Due to pressure to raise forest productivity in Sweden, there are proposals to apply more intensive forestry methods, but they could have potentially large effects on biodiversity. Here we report a compilation and evaluation of the extent and significance of such effects. We evaluated potential effects on biodiversity by introducing intensively fertilized Norway spruce plantations as a management option in Swedish forests with low conservation values on insects, vascular plants, lichens, bryophytes, and red-listed species. Due to a lack of specific studies addressing this question, we based the evaluation on a combination of available and appropriate empiric and anecdotic knowledge; literature data, and expert judgments largely available in species data bases. Our evaluations suggest that such forests will only harbor species that are common and widespread in conventionally managed stands and that species of conservation interest will be lacking, due to the low heterogeneity and light intensity of even-aged monocultures with dense canopies, short rotation times and low availability of coarse woody debris. Effects at the landscape scale are more difficult to evaluate, but will be dependent on the area utilized and the conservation value of sites used.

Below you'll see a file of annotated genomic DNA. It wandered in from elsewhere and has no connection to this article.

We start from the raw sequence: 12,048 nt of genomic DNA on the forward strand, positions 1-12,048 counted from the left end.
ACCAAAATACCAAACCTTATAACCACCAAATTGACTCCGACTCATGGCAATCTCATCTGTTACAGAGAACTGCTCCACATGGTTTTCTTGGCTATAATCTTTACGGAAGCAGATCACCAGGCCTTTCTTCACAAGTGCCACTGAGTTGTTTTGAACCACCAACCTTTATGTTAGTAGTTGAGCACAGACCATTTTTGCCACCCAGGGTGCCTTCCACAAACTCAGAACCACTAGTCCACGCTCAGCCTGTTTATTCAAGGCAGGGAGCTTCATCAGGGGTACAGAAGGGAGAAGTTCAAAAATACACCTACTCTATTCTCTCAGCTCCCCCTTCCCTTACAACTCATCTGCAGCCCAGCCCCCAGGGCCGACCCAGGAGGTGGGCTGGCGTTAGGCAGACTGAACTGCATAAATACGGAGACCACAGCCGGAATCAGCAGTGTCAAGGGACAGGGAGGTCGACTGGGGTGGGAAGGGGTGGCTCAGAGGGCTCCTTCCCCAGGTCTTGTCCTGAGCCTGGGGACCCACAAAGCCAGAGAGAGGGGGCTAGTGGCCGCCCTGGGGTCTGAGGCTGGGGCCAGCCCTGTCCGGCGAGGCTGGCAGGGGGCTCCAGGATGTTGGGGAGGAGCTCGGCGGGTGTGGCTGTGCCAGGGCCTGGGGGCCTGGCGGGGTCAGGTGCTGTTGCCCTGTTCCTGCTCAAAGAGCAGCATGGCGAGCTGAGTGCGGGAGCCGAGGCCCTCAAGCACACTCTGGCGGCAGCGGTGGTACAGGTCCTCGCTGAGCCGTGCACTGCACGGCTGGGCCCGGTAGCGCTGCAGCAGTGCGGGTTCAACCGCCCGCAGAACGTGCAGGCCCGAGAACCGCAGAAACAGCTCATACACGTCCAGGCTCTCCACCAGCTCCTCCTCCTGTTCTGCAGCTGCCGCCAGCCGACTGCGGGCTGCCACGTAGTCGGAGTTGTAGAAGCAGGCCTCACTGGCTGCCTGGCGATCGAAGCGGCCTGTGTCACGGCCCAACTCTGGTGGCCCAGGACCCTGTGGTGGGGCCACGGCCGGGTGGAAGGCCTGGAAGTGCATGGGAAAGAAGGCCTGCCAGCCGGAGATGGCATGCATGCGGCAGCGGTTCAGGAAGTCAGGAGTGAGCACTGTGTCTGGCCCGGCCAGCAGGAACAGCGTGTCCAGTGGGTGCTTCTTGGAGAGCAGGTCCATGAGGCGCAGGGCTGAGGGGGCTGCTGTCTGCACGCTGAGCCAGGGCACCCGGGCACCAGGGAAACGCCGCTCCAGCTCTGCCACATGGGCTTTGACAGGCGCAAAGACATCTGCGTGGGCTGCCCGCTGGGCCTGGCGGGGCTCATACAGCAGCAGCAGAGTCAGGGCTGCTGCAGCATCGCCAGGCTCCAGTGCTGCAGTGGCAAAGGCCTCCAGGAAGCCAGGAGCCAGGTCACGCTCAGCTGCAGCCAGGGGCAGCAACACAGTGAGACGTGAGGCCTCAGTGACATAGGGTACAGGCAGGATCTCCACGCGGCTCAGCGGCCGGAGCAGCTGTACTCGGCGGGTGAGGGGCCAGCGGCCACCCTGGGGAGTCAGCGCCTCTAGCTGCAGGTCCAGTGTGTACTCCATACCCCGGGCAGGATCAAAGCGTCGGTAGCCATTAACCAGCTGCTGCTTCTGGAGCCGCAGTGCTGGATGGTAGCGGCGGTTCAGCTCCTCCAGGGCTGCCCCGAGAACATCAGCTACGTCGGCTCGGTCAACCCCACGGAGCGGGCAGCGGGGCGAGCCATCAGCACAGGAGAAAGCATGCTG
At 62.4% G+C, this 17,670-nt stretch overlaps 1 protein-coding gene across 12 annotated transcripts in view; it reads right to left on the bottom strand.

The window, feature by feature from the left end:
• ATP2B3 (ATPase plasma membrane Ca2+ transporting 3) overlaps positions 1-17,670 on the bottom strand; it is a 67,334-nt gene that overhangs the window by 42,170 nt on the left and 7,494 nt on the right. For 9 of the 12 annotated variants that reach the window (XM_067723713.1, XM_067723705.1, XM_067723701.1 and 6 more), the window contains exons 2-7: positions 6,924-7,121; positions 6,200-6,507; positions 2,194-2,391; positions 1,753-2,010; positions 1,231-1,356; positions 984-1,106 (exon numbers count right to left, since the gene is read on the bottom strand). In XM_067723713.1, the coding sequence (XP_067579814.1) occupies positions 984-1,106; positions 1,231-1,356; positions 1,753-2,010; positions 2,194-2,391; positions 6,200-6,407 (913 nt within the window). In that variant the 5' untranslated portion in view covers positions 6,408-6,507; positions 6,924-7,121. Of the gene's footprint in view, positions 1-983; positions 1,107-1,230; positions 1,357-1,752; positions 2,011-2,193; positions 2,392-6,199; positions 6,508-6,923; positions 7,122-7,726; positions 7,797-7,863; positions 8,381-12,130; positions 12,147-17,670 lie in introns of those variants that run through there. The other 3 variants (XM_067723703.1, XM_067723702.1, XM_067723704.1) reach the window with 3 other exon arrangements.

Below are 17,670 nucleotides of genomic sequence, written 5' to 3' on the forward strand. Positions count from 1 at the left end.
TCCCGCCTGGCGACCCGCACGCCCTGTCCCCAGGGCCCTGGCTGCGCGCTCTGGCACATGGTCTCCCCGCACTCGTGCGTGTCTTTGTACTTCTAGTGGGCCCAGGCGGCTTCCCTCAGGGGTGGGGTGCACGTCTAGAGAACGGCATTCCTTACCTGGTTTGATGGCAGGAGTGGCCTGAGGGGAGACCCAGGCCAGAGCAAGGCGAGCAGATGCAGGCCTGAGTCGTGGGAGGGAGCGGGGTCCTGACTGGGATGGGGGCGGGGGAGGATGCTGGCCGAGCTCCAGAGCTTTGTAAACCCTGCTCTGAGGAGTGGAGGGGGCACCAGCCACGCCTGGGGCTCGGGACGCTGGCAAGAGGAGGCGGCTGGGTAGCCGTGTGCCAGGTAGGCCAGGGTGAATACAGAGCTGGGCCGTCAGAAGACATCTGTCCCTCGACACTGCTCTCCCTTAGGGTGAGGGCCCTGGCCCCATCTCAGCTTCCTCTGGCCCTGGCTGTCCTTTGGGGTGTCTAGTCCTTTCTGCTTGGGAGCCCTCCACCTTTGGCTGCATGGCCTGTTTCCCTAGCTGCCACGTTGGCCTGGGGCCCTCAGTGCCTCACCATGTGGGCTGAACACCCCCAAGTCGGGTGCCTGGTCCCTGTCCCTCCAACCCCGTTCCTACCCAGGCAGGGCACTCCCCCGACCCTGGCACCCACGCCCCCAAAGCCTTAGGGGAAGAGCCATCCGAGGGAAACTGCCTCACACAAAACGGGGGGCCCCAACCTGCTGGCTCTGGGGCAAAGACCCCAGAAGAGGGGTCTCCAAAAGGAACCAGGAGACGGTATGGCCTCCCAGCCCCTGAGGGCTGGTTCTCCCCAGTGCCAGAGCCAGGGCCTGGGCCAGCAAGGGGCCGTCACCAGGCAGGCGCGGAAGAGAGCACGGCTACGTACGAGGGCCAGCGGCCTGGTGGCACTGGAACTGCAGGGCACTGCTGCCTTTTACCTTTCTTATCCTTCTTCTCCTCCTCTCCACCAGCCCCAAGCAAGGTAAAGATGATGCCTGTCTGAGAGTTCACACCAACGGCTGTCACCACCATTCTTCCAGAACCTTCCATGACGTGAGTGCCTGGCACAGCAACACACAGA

We conclude that negative effects on biodiversity can be reduced if: (1) only land with the lowest conservational value is utilized; (2) plantations are spatially arranged to minimize fragmentation of the landscape; (3) the quality and quantity of key structural elements (e.g., coarse woody debris, old living trees and snags) are maintained at the landscape level; and (4) management intensity is relaxed on other land. For effective implementation of these measures, legislative frameworks and policy instruments need to be adjusted and new models for planning and monitoring need to be developed.